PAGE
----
People hoping for an end to ‘lockdown light” in Germany are likely to be disappointed as chancellor Angela Merkel and 16 state leaders reportedly consider tighter restrictions that could even carry on into December.
Germany is now entering its third week of partial lockdown. Schools and shops are open, but restaurants, entertainment, and sports venues are closed. Despite these measures, the country is seeing more daily new cases of COVID-19 than during the first wave.
On Monday, the Robert Koch Institute reported 10,824 new infections, which is 2,500 more than Monday last week. However, the latest data is not a clear picture as there are delays with weekend reporting — last Friday there were more than 23,000 new cases, a record high.
The government is deeply concerned that the surge in cases this month could overwhelm the country’s hospitals. It is aiming to get the seven-day infection rate down to 50 per 100,000 people. On Friday, it was at 140 per 100,000.
Germany has more intensive-care beds than France and Spain, but it saw a 70% spike in the number of people admitted to ICUs this month.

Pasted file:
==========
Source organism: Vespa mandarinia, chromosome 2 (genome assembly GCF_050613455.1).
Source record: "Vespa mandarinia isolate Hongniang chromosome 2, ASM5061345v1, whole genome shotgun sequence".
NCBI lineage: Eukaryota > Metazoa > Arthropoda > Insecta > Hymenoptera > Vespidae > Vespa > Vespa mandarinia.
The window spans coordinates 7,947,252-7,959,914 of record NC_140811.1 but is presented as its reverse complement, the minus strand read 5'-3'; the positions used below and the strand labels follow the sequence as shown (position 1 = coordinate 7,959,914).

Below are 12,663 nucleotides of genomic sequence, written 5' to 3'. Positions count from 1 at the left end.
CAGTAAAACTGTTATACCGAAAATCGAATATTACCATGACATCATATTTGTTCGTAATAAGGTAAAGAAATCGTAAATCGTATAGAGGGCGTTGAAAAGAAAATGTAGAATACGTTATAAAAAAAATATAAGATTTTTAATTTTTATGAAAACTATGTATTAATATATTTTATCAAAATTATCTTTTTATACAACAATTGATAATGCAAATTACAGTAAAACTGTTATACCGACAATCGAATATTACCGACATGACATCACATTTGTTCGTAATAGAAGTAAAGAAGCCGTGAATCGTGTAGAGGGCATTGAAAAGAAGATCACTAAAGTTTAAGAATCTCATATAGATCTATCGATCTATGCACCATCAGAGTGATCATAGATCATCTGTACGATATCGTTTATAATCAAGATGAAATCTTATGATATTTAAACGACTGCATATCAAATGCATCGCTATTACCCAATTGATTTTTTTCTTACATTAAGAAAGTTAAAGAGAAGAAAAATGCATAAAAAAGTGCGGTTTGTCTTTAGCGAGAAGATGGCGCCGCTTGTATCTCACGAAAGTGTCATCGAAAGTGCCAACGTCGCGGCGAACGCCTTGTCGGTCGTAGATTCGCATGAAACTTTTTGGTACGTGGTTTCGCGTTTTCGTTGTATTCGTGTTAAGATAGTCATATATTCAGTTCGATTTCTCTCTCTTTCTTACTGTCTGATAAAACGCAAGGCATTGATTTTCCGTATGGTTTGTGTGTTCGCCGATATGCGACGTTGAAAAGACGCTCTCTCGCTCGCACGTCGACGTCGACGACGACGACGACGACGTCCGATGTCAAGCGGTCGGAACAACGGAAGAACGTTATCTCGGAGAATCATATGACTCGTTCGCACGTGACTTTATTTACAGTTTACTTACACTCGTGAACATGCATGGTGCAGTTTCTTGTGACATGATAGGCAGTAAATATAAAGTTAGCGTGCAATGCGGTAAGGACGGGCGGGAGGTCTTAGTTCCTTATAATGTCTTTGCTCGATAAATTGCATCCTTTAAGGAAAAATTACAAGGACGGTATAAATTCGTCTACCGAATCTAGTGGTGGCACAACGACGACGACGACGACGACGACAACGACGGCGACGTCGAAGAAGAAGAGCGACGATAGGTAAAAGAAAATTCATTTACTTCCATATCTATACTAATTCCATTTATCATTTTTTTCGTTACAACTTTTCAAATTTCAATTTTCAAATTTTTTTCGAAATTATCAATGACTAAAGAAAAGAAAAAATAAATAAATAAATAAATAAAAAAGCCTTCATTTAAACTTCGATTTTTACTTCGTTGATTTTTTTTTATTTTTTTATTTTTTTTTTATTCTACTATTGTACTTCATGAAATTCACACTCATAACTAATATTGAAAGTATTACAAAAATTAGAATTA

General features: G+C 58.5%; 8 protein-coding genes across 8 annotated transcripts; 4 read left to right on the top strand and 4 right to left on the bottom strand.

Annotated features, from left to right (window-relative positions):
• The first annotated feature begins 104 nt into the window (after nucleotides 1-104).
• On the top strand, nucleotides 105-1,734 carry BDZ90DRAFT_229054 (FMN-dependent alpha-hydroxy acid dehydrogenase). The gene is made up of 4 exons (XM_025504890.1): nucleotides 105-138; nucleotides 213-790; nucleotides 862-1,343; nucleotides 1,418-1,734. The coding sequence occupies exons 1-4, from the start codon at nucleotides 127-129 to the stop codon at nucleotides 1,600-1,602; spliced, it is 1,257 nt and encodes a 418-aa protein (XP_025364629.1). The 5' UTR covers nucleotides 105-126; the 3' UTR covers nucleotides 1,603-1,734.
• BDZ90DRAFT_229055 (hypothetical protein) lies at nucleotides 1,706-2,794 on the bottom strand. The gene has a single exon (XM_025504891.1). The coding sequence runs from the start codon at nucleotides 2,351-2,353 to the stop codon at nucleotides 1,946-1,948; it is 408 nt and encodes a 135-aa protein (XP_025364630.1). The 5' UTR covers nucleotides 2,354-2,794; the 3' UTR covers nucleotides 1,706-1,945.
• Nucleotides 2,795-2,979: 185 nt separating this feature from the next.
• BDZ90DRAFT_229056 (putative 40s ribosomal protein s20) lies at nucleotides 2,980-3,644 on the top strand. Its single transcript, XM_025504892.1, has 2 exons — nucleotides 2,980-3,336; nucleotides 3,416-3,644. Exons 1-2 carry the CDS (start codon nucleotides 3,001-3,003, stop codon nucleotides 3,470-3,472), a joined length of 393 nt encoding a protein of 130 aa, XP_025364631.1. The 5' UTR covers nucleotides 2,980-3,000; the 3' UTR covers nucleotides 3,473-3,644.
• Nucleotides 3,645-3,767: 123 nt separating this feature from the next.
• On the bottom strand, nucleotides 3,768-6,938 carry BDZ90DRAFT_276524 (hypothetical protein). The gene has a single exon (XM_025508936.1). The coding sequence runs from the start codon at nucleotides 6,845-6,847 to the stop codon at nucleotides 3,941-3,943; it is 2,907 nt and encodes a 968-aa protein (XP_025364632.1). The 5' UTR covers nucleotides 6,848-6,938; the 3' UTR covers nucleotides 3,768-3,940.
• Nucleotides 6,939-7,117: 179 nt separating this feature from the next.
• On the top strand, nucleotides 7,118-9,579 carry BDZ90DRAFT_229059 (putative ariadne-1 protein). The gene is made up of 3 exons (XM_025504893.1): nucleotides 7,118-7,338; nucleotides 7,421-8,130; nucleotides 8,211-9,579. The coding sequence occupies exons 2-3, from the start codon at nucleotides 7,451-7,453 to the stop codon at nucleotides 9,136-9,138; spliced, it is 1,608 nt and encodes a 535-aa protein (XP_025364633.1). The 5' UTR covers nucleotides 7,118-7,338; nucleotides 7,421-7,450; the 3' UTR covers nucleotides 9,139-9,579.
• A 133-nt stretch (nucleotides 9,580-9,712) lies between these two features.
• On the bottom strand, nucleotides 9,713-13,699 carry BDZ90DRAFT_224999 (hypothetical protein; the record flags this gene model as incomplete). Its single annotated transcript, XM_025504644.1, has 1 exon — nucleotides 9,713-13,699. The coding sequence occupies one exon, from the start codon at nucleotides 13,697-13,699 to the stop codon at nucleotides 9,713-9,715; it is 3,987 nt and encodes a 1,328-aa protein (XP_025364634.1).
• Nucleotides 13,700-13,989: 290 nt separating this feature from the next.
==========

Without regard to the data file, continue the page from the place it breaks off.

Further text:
Merkel’s 10-page document for meeting today, seen by Reuters and other German media outlets, suggests that meetings between people should be cut to just one other designated household, and that young people should have one designated friend that they are allowed to meet with.
The proposals also include compulsory masks in schools for teachers and students, and class sizes to be reduced. People who have normal cold symptoms could also be put into quarantine.
These suggested new measures need to be agreed on by all state leaders, the federal government cannot impose them.
The food and beverage sector was hoping a reopening at the beginning of December, but this may be unlikely. Reuters reports that the states are postponing the decision on restaurant reopenings to 23 November.
To date, Germany has had just over 801,000 cases of coronavirus, and around 12,547 deaths.
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